Apart from the most die-hard hard-liners, many in the Hamas leadership know that there is little appetite for their vision of an Islamic regime among most Palestinians. Hamas won the elections not because Palestinians in Ramallah and Nablus are dreaming of a new Caliphate, but because the hideously corrupt and chronically inept Fatah could not deliver. Not jobs, not public services and not security. But neither can Hamas, as recent events in Gaza prove. Hamas' greatest ally in its takeover of Gaza, and the setting up of 'Hamastan' was not religion, or ideology, but geography. Gaza is isolated from the West Bank and the borders with both Israel and Egypt are closed. Even if he had the means and sufficient men, it was not possible for Mahmoud Abbas to move sufficient reinforcements to Gaza to defeat Hamas.

Commentators often refer to Hamas as though it was united around its charter. In fact there are three power centres – Damascus, the West Bank and Gaza – and at least four factions within Hamas. Khaled Mashal is the head of Hamas' political leadership and lives in exile in Damascus. Mashal is among the hardest of hard-liners, doubtless partly because Mossad agents tried to poison him in a botched operation in Amman in 1997, which almost destroyed the peace accords between Israel and Jordan. (He was saved only after Mossad handed the antidote to Jordanian intelligence officers).

Hamas' leader in Gaza is Ismail Haniyeh, who was Palestinian prime minister until Mahmoud Abbas sacked him this summer. Haniyeh is also regarded as a radical but the sheer fact of exercising political power in Palestine/Gaza, rather than issuing orders from Damascus, brings an inevitable realism, if not quite moderation. There are already tensions between Haniyeh and Hamas's military wing, Izz ad-Din Al-Qassam, which mounted the coup this summer that led to the Hamas takeover in Gaza. It may be that Mashal is giving the orders to the Hamas fighters from Damascus, rather than Haniyeh. Haniyeh has also called for dialogue with Fatah.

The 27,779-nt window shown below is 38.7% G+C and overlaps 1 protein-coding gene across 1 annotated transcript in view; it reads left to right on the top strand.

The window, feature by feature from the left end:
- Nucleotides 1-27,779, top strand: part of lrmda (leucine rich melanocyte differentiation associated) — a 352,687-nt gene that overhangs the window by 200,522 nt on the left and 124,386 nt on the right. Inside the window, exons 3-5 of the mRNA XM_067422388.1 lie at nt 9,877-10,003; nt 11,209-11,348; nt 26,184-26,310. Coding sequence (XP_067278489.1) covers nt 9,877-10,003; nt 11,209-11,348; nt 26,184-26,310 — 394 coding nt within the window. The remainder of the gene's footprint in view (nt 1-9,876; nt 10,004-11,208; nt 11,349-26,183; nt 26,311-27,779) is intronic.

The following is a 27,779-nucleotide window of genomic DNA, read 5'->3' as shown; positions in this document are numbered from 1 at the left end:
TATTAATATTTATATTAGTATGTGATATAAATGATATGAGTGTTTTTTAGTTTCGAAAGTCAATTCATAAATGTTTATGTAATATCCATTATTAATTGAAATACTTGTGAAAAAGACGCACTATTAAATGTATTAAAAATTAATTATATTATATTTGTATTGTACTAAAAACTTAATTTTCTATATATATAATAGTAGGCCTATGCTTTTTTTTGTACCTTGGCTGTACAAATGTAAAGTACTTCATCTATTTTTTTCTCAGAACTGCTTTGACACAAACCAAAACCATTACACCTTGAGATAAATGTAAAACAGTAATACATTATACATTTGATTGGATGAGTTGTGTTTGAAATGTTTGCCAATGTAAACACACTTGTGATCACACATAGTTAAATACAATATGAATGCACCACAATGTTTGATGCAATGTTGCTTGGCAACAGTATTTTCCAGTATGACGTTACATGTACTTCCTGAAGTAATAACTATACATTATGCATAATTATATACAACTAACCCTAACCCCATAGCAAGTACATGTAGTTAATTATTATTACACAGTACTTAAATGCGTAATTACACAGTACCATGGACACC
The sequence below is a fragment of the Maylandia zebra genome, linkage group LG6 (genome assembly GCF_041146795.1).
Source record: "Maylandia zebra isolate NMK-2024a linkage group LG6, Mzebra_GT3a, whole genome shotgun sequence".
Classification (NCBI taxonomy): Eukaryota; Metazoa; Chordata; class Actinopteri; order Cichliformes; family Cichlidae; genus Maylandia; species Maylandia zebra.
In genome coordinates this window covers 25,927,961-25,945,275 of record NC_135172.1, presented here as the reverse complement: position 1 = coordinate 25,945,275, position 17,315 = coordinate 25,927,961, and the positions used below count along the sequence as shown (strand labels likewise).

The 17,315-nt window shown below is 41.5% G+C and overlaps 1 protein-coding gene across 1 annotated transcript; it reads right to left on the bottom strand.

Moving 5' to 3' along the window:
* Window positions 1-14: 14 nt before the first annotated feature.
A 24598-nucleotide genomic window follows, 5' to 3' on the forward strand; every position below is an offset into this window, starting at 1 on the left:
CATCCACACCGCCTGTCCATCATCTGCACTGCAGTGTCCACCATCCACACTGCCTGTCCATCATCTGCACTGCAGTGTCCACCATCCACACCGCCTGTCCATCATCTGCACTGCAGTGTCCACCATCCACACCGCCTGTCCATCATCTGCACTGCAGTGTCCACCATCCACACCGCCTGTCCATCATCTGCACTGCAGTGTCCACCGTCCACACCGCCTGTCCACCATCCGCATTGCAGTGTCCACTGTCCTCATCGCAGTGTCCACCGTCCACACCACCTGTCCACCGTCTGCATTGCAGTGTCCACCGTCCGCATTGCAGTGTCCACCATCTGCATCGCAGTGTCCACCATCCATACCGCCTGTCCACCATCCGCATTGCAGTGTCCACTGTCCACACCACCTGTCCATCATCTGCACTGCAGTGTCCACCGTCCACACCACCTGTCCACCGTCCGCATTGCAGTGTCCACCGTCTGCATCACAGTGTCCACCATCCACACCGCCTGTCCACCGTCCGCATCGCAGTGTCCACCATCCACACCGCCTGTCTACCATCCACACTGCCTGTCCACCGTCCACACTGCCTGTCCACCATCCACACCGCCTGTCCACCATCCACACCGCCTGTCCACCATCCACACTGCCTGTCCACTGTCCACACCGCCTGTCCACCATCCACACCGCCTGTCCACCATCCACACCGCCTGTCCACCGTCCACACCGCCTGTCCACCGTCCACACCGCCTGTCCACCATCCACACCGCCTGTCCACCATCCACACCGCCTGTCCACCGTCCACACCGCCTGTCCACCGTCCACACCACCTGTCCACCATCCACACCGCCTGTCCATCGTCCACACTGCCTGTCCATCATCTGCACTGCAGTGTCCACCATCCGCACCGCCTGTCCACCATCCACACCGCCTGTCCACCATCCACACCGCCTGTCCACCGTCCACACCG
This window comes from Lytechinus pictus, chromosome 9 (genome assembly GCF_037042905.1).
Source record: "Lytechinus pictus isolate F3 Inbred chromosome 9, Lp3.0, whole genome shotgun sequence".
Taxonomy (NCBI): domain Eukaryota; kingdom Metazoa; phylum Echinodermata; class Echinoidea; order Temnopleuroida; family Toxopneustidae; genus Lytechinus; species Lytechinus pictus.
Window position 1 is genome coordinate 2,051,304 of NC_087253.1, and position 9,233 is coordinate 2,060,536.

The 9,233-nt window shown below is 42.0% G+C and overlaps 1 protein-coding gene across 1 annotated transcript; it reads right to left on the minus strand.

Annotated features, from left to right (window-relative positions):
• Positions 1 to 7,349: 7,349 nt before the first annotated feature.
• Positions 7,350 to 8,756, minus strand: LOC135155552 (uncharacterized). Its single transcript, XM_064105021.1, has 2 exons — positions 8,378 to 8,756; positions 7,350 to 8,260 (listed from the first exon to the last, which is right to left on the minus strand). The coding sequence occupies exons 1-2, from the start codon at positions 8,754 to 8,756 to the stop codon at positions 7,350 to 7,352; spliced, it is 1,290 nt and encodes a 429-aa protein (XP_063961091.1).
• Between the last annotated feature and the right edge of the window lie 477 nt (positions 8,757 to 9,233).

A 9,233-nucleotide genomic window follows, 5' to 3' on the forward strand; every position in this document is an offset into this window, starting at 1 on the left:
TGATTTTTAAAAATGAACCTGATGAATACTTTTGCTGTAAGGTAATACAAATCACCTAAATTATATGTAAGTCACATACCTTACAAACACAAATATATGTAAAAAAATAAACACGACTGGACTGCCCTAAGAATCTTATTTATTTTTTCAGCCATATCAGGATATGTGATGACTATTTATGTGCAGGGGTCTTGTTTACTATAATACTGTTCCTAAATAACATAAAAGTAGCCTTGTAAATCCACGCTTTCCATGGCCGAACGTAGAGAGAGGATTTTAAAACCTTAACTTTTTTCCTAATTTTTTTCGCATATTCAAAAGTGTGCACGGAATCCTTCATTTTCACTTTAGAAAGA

There are Hamas leaders in both Gaza and on the West Bank, perhaps even including Haniyeh, who see the reality of Israeli military power and understand, although they may not admit it publicly, that the Jewish state is not going anywhere. Except perhaps further into the Palestinian territories as the impasse continues. So who should have been invited to Annapolis? Ghazi Hamad, for one. Earlier this year Mr Hamad, a former spokesman for Mr Haniyeh, wrote an internal letter describing Hamas's takeover of Gaza as ‘a serious strategic mistake that burdened the movement with more than it can bear'. He criticised Hamas for reacting to events and lacking a proper political strategy. He later called for negotiations with Israel. Mr Hamad's reward for all this has been an instruction from his Hamas colleagues to shut up.